110,000 signature petition received by EPA in support of RFS2

The speech coincided with the end of comments on the EPA’s proposal on 2014 Renewable Fuel Standard volumes. More than 31 US Senators signed letters of support for RFS2, and  110,000 signatures on a petition to support RFS2 were received by EPA yesterday from VoteVets.org.

The largest progressive group of veterans in America, VoteVets.org, today was joined by Iowa Congressman Bruce Braley in delivering over 110,000 petition signatures to EPA Administrator Gina McCarthy, calling on the agency to protect the Renewable Fuel Standard (RFS).

“The 110,000 people that voiced their opinion on the critical importance of the Renewable Fuel Standard deserve to be heard,” Braley said. “The RFS improves our economy and contributes to our energy independence—and the EPA needs to understand that Americans don’t support their misguided attempt to alter a law that’s working so well.”

“This issue is clear cut,” said Jon Soltz, Iraq War Veteran, and Chairman of VoteVets.org.  “The less dependent on oil we are, the lower the prices become worldwide.  Our enemies often benefit from the rising prices of oil – even those we do not buy oil from – and use those dollars against us and our troops.  This is an issue of protecting our men and women in uniform, and the EPA must do its part to ensure America’s dependence on oil is decreased, not increased.  Ethanol is a key part of making that happen.  Now is the time for the EPA to stand up to big oil, and stand up for our troops.”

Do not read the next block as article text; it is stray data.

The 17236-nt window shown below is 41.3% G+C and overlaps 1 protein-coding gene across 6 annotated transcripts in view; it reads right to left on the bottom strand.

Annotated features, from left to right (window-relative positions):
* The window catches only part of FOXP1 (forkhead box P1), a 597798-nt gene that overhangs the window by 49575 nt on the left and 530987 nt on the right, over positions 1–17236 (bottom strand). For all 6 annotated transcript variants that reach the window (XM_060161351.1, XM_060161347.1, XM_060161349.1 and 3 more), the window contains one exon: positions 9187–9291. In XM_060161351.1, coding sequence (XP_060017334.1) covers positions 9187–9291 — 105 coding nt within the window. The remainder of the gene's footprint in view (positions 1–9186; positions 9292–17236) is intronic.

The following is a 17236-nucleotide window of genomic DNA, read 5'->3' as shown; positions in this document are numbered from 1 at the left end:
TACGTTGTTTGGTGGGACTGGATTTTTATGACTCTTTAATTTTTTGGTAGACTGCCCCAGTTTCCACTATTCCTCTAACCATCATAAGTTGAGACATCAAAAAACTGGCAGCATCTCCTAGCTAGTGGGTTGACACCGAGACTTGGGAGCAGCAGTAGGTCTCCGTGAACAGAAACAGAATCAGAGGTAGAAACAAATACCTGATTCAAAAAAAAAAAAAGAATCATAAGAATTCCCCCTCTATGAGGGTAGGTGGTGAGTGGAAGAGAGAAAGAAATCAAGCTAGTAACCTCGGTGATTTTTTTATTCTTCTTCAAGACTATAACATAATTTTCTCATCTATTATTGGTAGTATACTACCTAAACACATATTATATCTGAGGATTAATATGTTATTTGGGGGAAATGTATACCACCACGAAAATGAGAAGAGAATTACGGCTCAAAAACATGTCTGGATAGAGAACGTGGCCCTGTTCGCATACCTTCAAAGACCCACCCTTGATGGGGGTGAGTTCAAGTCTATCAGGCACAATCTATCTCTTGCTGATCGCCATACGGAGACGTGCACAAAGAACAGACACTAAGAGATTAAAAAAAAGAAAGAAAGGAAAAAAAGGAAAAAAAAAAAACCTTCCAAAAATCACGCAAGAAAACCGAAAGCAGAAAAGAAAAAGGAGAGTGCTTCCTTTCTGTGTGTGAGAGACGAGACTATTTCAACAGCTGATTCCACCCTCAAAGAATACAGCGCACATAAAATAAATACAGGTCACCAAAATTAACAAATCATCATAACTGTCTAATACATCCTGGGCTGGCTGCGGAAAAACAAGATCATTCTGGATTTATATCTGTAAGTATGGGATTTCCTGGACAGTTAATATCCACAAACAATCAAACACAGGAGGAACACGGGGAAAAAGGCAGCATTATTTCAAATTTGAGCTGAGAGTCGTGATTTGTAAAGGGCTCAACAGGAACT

POET, BIO hit hard on EPA’s proposed structure for RFS volumes: “misuse of RFS general waiver provisions”

In the comments, Brent Erickson, executive vice president of BIO’s Industrial & Environmental Section, wrore, “A court would not likely uphold the 2014 RFS rule as proposed, given that EPA’s proposed interpretation of its authority under the general and cellulosic waiver authorities exceeds the bounds of appropriate deference under the law.”

POET’s comments were even sharper: “EPA’s reversing course now—and reducing without justification Congressionally-mandated targets—is both contrary to law and sets bad policy, undermining the environmental benefits of the RFS while also rewarding obligated parties for their avoiding the increased use of biofuels.

“In particular, EPA must set the 2014 RFS conventional renewable fuel target at no less than the statutory level of 14.4 billion gallons. Any reduction in this target would undermine the regulatory predictability of the RFS and investment in advanced biofuels,…EPA must avoid misusing RFS general waiver provisions [and] should not seek to manipulate RIN prices so that they fail to incentivize feasible, near-term increases in the use of ethanol blends over E10 (such as E85 and E15) and biodiesel.”

Complete text of SOTU speech

The complete text of the Obama State of the Union speech is here.